What has long been obvious is now official.
After several states, Washington, D.C., and Guam finished tallying Democratic primary votes this week, former Vice President Joe Biden has accrued enough delegates to clinch the party's presidential nomination, The Associated Press and CNN report. Biden has been the presumptive nominee since April, when his last remaining competitor, Sen. Bernie Sanders (I-Vt.) dropped out of the race, but he's now set to face President Trump in November's general election.
Biden struggled in the primary's early stages, but a dominant performance in South Carolina — buoyed by the state's black voters — helped him rebound. Before Biden's win in the Palmetto State, it looked like Sanders was the favorite for the nomination. But when many of Biden's moderate competitors had dropped out and endorsed him, and after Biden won the majority of delegates on Super Tuesday, it became clear the tides had turned. Sanders stayed in the race for a while, and is still on the ballot in some states so he can amass more delegates to influence the Democratic National Convention, but he too has endorsed Biden for the presidency.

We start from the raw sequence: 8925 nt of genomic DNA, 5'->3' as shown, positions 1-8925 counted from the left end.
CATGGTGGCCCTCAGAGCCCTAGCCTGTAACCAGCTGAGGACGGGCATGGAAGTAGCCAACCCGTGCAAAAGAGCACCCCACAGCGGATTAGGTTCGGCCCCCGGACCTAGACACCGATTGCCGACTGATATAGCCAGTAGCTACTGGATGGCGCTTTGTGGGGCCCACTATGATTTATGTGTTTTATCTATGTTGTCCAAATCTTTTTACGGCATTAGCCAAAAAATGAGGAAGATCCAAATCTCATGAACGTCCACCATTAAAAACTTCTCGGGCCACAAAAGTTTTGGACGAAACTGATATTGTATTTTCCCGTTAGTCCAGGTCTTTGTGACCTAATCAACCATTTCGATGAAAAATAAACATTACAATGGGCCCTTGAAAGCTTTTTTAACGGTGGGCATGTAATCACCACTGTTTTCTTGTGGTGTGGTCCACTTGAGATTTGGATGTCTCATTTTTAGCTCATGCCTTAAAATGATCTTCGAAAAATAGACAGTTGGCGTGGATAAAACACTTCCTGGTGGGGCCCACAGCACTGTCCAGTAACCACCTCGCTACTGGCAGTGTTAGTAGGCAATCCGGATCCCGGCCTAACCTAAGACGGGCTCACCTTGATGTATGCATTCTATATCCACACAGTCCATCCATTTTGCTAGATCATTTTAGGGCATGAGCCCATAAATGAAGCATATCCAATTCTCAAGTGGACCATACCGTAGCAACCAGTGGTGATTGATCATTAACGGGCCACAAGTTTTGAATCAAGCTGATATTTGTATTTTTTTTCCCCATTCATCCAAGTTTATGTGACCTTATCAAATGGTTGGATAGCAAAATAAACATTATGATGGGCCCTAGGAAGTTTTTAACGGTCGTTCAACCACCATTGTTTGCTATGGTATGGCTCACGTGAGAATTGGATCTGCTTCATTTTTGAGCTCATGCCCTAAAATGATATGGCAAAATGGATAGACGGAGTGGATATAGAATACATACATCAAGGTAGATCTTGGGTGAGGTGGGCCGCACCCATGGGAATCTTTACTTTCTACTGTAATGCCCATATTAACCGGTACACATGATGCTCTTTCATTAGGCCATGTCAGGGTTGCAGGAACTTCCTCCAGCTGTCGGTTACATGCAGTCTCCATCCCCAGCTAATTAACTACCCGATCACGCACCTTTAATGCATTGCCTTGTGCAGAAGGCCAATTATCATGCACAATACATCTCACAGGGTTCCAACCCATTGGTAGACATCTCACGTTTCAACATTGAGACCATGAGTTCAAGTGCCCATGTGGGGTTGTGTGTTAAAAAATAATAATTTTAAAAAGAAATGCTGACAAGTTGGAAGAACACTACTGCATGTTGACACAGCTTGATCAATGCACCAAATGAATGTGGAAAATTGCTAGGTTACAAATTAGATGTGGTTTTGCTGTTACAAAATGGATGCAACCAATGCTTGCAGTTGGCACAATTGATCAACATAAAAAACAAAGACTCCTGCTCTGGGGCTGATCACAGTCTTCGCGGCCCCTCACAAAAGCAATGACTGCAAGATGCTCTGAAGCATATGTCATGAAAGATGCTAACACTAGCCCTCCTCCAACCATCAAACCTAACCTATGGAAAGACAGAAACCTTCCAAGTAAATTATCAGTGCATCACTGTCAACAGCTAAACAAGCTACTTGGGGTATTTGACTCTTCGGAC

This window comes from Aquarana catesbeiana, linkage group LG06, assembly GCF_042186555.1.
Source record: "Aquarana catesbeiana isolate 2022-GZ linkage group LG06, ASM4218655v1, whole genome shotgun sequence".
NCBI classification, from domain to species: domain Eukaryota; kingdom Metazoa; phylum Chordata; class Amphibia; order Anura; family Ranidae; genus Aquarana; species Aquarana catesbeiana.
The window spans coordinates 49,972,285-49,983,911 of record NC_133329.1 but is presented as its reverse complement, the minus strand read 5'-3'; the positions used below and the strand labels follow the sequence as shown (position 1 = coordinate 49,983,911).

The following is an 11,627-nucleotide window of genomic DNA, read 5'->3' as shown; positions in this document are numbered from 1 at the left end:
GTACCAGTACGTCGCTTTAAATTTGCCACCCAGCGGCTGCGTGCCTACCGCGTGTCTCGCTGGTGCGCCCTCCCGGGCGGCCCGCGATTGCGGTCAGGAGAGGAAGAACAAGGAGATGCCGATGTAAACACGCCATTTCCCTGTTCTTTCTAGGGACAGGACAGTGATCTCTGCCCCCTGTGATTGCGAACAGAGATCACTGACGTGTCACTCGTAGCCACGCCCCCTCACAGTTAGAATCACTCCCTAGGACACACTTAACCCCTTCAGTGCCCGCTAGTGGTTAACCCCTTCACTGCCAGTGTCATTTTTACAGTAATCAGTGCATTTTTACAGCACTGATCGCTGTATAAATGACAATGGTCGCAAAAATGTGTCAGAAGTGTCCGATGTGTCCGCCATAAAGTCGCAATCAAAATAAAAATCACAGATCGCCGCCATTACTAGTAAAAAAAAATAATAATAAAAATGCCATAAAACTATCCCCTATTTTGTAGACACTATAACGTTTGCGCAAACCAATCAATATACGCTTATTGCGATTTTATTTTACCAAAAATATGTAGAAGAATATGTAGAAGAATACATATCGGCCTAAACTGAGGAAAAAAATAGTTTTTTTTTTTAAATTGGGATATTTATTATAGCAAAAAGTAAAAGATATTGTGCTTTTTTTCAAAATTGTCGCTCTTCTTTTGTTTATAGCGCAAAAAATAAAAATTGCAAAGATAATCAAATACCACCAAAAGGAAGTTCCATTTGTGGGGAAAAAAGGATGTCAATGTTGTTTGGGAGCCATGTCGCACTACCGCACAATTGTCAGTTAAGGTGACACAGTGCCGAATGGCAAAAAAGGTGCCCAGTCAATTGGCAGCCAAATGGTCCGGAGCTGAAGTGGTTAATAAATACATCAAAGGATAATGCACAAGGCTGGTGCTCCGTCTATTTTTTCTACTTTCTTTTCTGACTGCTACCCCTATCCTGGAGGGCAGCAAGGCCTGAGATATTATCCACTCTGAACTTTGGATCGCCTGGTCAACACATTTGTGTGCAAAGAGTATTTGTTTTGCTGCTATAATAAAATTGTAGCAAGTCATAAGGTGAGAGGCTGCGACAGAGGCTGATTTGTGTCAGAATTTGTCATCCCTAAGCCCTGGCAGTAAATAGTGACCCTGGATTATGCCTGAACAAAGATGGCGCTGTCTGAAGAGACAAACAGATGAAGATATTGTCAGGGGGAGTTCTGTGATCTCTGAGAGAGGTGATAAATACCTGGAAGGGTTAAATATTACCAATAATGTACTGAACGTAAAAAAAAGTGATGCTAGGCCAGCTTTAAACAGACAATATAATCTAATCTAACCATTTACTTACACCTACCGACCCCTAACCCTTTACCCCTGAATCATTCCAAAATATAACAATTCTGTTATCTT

“It was an honor to compete alongside one of the most talented groups of candidates the Democratic party has ever fielded, and I am proud to say that we are going into this general election a united party,” Biden said in a statement Friday. Read more at The Associated Press and CNN.